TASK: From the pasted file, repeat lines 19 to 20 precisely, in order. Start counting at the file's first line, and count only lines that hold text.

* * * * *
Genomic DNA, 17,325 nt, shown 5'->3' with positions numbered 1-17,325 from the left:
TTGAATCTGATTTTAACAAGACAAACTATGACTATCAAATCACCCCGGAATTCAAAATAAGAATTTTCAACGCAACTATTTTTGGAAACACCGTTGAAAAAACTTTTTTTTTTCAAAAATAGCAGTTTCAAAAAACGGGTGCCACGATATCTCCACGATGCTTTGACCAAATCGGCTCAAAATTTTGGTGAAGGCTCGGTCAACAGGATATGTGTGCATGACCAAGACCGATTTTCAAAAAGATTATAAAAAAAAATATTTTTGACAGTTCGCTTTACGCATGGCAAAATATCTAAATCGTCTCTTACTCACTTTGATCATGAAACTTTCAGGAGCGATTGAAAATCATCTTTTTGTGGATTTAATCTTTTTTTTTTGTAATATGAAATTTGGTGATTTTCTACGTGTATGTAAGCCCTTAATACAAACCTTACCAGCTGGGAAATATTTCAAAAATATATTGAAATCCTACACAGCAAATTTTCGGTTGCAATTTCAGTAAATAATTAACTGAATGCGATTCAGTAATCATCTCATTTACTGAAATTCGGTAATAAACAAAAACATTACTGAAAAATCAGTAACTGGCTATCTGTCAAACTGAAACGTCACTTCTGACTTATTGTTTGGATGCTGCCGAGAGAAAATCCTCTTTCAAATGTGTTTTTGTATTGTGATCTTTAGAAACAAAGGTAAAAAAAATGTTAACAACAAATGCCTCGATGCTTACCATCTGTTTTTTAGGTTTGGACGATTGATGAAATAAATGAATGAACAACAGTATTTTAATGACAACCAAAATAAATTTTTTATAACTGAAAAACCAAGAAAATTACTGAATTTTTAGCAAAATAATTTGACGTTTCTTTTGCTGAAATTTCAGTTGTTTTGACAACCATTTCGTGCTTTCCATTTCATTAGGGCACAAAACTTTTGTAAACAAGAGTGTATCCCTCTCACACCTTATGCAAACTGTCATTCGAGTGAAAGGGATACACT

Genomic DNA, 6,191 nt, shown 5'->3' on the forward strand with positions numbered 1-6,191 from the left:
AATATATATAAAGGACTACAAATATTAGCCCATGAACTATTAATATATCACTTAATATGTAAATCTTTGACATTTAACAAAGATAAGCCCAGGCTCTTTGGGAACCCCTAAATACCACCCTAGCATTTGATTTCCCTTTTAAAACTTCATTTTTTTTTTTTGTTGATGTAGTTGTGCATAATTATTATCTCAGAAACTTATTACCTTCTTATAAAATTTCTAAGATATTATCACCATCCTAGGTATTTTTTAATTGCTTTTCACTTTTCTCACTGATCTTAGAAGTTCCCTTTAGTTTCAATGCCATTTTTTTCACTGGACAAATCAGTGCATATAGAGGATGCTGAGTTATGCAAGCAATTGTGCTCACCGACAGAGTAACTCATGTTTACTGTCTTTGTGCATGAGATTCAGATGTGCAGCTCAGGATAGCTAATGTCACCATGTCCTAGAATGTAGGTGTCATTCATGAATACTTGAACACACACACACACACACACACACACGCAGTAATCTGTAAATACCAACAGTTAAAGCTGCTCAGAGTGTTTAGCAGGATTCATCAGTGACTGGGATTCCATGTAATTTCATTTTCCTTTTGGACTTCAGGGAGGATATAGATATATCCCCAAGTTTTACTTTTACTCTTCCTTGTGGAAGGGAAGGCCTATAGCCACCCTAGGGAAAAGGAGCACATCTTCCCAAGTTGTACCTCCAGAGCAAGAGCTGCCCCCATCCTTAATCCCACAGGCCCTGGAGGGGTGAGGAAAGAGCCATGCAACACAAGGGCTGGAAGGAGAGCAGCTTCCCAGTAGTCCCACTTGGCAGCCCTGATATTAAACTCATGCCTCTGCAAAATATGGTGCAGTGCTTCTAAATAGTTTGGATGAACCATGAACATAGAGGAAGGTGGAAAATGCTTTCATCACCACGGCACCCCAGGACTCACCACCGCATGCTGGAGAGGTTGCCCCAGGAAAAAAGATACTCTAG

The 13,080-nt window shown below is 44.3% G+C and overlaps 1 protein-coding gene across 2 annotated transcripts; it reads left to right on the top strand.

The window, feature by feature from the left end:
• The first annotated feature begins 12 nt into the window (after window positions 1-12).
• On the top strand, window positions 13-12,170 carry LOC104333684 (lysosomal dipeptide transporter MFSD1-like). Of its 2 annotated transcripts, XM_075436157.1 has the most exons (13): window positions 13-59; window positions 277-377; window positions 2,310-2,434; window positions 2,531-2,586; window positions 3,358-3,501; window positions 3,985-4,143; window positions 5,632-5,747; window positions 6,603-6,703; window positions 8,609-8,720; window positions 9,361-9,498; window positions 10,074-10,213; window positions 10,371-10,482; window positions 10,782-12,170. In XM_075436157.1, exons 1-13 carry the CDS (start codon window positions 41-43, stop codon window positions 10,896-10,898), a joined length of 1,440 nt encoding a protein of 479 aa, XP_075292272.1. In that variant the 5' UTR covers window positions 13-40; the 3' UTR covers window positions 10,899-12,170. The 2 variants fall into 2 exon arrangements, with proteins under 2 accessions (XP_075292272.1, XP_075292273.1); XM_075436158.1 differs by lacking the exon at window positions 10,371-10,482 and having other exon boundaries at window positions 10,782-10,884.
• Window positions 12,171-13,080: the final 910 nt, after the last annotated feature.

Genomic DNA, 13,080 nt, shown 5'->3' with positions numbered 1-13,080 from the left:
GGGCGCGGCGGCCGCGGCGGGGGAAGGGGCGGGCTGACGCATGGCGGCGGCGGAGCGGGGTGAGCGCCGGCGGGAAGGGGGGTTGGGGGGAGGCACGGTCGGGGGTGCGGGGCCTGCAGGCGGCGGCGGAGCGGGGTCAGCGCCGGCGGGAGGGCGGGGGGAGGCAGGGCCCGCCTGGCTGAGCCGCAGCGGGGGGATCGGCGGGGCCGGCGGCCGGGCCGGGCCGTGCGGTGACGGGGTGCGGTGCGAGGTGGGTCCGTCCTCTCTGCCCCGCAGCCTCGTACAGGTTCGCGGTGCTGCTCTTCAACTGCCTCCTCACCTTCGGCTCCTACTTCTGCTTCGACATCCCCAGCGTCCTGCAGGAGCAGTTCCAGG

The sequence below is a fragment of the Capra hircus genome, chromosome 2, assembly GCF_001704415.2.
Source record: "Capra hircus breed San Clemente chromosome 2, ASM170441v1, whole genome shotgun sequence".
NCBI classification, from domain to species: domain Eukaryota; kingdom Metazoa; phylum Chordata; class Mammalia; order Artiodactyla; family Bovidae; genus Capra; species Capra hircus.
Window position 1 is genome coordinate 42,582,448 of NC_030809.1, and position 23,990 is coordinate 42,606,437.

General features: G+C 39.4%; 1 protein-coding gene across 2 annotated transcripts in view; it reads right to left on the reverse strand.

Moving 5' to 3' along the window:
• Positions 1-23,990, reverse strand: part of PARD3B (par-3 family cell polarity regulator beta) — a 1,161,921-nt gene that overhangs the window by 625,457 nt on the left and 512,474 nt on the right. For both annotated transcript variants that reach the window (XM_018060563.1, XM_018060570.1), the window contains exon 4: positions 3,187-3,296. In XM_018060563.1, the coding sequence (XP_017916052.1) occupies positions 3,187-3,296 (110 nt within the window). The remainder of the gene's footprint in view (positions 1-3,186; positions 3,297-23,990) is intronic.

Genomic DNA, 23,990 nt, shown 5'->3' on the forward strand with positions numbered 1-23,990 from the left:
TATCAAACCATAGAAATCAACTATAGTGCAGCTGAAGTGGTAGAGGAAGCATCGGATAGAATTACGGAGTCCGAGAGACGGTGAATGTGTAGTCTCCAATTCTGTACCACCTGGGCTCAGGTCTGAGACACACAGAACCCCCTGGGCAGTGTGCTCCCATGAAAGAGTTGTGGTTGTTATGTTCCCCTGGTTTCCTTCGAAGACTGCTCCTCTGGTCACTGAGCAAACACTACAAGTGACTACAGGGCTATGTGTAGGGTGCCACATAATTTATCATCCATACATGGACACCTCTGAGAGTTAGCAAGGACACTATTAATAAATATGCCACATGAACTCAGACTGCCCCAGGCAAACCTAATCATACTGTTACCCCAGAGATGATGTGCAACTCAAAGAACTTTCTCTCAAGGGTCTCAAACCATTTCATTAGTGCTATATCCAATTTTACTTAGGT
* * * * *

Genomic DNA, 23,990 nt, shown 5'->3' on the forward strand with positions numbered 1-23,990 from the left:
TATCAAACCATAGAAATCAACTATAGTGCAGCTGAAGTGGTAGAGGAAGCATCGGATAGAATTACGGAGTCCGAGAGACGGTGAATGTGTAGTCTCCAATTCTGTACCACCTGGGCTCAGGTCTGAGACACACAGAACCCCCTGGGCAGTGTGCTCCCATGAAAGAGTTGTGGTTGTTATGTTCCCCTGGTTTCCTTCGAAGACTGCTCCTCTGGTCACTGAGCAAACACTACAAGTGACTACAGGGCTATGTGTAGGGTGCCACATAATTTATCATCCATACATGGACACCTCTGAGAGTTAGCAAGGACACTATTAATAAATATGCCACATGAACTCAGACTGCCCCAGGCAAACCTAATCATACTGTTACCCCAGAGATGATGTGCAACTCAAAGAACTTTCTCTCAAGGGTCTCAAACCATTTCATTAGTGCTATATCCAATTTTACTTAGGT